There's a reason I'm talking about London today instead of poetry, and we'll get to that in a minute, but first I wanted to tell you a little bit about why I adore the city so much.
In 2002, I lived in London for 6 months as a student with the University of California. As a literature major, I was drawn to the program for the single-semester option, as well as the course work. "Literature of London," taught by a King's Cross professor, took me inside the city in a new way. Instead of reading Charles Dickens and Virginia Woolf in Santa Barbara, where I lived at the time, I was able to wander through the actual streets and squares that my favorite writers had. It was mystical and inspiring and I loved every minute of it.
I spent a lot of time getting to know London. I rode the bus, visited all the major attractions, spent afternoons in museums, went to the theatre, and took weekend trips to Dublin and Paris. But what I didn't do while I lived there was pay close attention to its shopping scene. I was on a student budget, after all, and my purchases were limited to the essentials: a sweater from TopShop, a new umbrella, hand soap from Boots, and a weekly latte at my favorite cafe in Bloomsbury. I purchased groceries at Sainsbury's several times a week and mostly cooked meals in my flat. When I did venture out, the restaurants were far from memorable, and I had not yet developed my love for cooking with fresh and local ingredients.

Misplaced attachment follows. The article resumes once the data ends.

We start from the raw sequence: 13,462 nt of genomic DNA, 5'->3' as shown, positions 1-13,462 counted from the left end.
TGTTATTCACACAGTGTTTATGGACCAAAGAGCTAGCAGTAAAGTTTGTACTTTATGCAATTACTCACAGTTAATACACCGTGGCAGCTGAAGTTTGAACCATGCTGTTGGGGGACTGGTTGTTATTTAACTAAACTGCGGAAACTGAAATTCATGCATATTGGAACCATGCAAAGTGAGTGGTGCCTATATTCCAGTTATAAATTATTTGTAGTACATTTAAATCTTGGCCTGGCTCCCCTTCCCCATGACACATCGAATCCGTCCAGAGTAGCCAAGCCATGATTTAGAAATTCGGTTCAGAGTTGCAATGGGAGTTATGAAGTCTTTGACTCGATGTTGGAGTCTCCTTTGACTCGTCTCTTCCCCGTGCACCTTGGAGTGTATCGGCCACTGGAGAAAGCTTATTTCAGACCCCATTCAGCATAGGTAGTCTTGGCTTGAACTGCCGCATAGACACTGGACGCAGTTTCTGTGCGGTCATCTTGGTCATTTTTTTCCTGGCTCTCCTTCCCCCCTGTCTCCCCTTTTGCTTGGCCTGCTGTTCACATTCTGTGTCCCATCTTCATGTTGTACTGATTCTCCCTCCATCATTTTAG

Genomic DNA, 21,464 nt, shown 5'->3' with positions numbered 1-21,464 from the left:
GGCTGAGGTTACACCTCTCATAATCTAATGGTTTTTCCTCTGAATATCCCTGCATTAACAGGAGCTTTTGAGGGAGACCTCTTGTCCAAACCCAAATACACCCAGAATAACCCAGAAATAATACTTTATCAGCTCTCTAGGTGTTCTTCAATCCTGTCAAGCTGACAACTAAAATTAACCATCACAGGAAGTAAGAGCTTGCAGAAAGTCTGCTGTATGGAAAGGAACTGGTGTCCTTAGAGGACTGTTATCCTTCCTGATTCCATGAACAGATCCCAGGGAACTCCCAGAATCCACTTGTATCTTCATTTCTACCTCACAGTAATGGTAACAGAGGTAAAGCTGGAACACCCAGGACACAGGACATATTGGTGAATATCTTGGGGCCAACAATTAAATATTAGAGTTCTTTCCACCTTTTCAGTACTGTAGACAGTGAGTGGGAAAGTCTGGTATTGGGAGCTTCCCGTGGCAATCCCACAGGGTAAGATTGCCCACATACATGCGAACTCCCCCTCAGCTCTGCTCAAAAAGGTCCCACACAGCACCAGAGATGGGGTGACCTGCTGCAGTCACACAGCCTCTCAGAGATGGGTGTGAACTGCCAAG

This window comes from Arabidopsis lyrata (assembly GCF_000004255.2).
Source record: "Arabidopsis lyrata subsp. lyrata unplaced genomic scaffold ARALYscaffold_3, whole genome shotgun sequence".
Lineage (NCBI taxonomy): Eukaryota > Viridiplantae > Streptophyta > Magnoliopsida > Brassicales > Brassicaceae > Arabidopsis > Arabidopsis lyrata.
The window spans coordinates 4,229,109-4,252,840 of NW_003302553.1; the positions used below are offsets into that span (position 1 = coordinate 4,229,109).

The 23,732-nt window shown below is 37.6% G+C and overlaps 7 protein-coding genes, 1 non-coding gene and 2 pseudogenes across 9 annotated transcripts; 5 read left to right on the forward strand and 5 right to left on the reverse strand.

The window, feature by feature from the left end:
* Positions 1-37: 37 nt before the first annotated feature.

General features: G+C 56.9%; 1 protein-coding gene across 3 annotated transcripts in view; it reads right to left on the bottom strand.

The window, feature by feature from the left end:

So, on to the reason I'm sharing these stories with you. The lovely app Shopikon that curates the best of shopping in cities around the world, is hosting a blogging contest, and the winner will receive a trip to London to explore, shop and dine for 3 days. This post is my entry, and while I'm unsure what my chances are to win, I thought I could make a good case for myself.
Photo credit: Shopikon
If I were to visit London today, I would have a very different agenda. My goal would be to try as much good food as possible by visiting local shops and eateries for the most gourmet experience London has to offer. After spending the morning browsing bookstores like Daunt Books to pick up a new volume of poetry and some colorful notebooks, I would very much like to stop by Paxton & Whitfield, a cheesemonger since 1850, to gather picnic supplies. Then I would stroll into Regent's Park, find a comfortable place under a tree, eat my cheese, read my new book, and enjoy the afternoon. What about you? Do you have any favorite London spots that can't be missed?
Photo credit: Shopikon